Nationwide, only 21 percent of restaurateurs said restaurant traffic declined as a result of the spill, while three-quarters said traffic held steady. Among the different segments, 28 percent of casual restaurants and 21 percent of upscale eateries experienced reduced traffic due to the spill, which had a minimal effect on cafeterias and fast-casual and quick-service outlets.

"Our traffic is up over the previous year, so we haven't been affected other than some of the price increases of East Coast oysters, Gulf shrimp and a few other species," says Wiestling. "Things are starting to normalize from our perspective."

However, in the Southeast, where many restaurateurs 
 rely on the Gulf's bounty, it's a different story - 44 percent of the respondents from the region said the spill caused traffic to fall. In the Northeast, Midwest and West, no more than 15 percent said it resulted in reduced traffic.

 

Hitting the books

Those restaurateurs affected by the spill are putting the disaster in the rearview mirror and finding new ways to entice diners to eat more fish. Their efforts are apparently paying off - an overwhelming 92 percent of respondents are menuing more or the same amount of seafood than a year ago, with 21 percent carrying 1 percent to 25 percent more and 3 percent offering 26 percent to 50 percent more.

Among the different segments, a surprising 52 percent of institutional operators (schools, hospitals and corporations) are serving more seafood this year, compared to casual restaurants at 24 percent and upscale eateries at 23 percent.

The University of Nebraska-Lincoln is among the schools experiencing a jump in seafood sales this year, says Ann Johnson, the university's 
assistant dining service manager. She attributes the increase to an array of factors, including more students seeking healthier meals with fewer calories and less fat.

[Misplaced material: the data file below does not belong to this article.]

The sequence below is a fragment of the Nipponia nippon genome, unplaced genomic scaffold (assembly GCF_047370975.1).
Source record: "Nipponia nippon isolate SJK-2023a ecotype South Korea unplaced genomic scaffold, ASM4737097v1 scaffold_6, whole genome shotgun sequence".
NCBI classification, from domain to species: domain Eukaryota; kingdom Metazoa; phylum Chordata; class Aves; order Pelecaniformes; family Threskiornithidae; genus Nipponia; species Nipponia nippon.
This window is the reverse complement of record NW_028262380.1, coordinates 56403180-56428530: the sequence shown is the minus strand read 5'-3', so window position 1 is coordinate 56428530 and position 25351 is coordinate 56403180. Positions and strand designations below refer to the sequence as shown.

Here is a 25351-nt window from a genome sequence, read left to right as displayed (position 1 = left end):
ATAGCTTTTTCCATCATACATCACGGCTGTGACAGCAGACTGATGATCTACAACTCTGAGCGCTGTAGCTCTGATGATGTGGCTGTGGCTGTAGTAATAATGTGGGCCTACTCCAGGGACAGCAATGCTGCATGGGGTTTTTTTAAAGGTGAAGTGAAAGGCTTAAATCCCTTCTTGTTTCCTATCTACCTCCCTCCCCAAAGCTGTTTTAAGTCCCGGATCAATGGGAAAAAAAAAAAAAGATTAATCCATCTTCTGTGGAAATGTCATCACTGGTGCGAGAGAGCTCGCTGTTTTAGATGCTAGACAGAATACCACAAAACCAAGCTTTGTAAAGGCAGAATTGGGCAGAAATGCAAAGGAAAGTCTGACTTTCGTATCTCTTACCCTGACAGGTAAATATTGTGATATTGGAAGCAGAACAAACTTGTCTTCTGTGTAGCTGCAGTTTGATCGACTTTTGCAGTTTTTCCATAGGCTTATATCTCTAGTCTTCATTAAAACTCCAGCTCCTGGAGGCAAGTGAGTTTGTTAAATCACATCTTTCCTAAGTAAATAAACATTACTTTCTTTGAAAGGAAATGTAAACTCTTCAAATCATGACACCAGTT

"We are stressing wellness much more this year than last," says Johnson.

Also, the university switched from a straight-line concept to a destination concept this year, offering a greater variety of cuisines, many of which incorporate seafood. Among the seafood dishes the university serves are jambalaya, Creole pasta with shrimp and crab, Cajun haddock, pecan-crusted catfish and Parmesan tilapia.

"We started off the school year with a completely remodeled and redesigned dining service, so we created new and exciting menus to reflect the new look," says Johnson. "Our students really enjoy the new options and variety."

 

Methodology

This is the 21st SeaFood Business foodservice survey. The biennial survey was conducted online between Sept. 15 and 30. It was e-mailed to 2,716 magazine subscribers who are foodservice buyers, and a total of 230 surveys were completed for a response rate of 9 percent.

Respondents comprised one of six categories - dinnerhouse/casual (47 percent), white-tablecloth (21 percent), cafeteria/institution (11 percent), fast-casual (9 percent), fast-food/quick-service (2 percent) and other (10 percent). They were located throughout the United States, including the Northeast (28 percent), Midwest (17 percent), South (32 percent) and West (23 percent). The survey was conducted by Accelara Publishing Research and administered 
 by Diversified Business Communications.

RAFFLE WINNER

SeaFood Business solicited 
our readers to complete 
the survey and they responded 
with enthusiasm. Our $100 winner is Tony Makridis, Greekfest Enterprises, Phoenix. Congratulations! And thank you!

 

SeafoodSource Editor Steven Hedlund can be e-mailed at shedlund@divcom.com